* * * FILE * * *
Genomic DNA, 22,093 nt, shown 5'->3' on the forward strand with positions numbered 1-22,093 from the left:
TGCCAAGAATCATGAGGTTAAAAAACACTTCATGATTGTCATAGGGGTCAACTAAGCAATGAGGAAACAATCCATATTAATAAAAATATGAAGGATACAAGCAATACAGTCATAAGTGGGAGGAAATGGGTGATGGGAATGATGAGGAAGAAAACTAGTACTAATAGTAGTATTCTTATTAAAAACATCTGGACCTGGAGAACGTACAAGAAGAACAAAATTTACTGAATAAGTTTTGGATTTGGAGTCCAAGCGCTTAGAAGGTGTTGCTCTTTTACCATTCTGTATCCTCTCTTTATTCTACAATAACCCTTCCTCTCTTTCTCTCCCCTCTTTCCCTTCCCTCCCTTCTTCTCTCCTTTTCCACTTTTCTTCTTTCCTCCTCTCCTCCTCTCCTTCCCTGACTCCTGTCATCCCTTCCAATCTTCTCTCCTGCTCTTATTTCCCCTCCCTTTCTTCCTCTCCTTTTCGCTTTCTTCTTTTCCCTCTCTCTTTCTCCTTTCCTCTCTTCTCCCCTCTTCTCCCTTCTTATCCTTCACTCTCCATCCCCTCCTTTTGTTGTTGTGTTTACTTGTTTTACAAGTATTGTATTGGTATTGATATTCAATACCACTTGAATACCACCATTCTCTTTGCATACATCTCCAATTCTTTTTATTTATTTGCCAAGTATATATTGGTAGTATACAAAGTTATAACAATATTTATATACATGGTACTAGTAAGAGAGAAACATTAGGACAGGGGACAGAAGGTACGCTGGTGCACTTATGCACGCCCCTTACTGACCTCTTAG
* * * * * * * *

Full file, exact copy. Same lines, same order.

Genomic DNA, 22,093 nt, shown 5'->3' on the forward strand with positions numbered 1-22,093 from the left:
TGCCAAGAATCATGAGGTTAAAAAACACTTCATGATTGTCATAGGGGTCAACTAAGCAATGAGGAAACAATCCATATTAATAAAAATATGAAGGATACAAGCAATACAGTCATAAGTGGGAGGAAATGGGTGATGGGAATGATGAGGAAGAAAACTAGTACTAATAGTAGTATTCTTATTAAAAACATCTGGACCTGGAGAACGTACAAGAAGAACAAAATTTACTGAATAAGTTTTGGATTTGGAGTCCAAGCGCTTAGAAGGTGTTGCTCTTTTACCATTCTGTATCCTCTCTTTATTCTACAATAACCCTTCCTCTCTTTCTCTCCCCTCTTTCCCTTCCCTCCCTTCTTCTCTCCTTTTCCACTTTTCTTCTTTCCTCCTCTCCTCCTCTCCTTCCCTGACTCCTGTCATCCCTTCCAATCTTCTCTCCTGCTCTTATTTCCCCTCCCTTTCTTCCTCTCCTTTTCGCTTTCTTCTTTTCCCTCTCTCTTTCTCCTTTCCTCTCTTCTCCCCTCTTCTCCCTTCTTATCCTTCACTCTCCATCCCCTCCTTTTGTTGTTGTGTTTACTTGTTTTACAAGTATTGTATTGGTATTGATATTCAATACCACTTGAATACCACCATTCTCTTTGCATACATCTCCAATTCTTTTTATTTATTTGCCAAGTATATATTGGTAGTATACAAAGTTATAACAATATTTATATACATGGTACTAGTAAGAGAGAAACATTAGGACAGGGGACAGAAGGTACGCTGGTGCACTTATGCACGCCCCTTACTGACCTCTTAG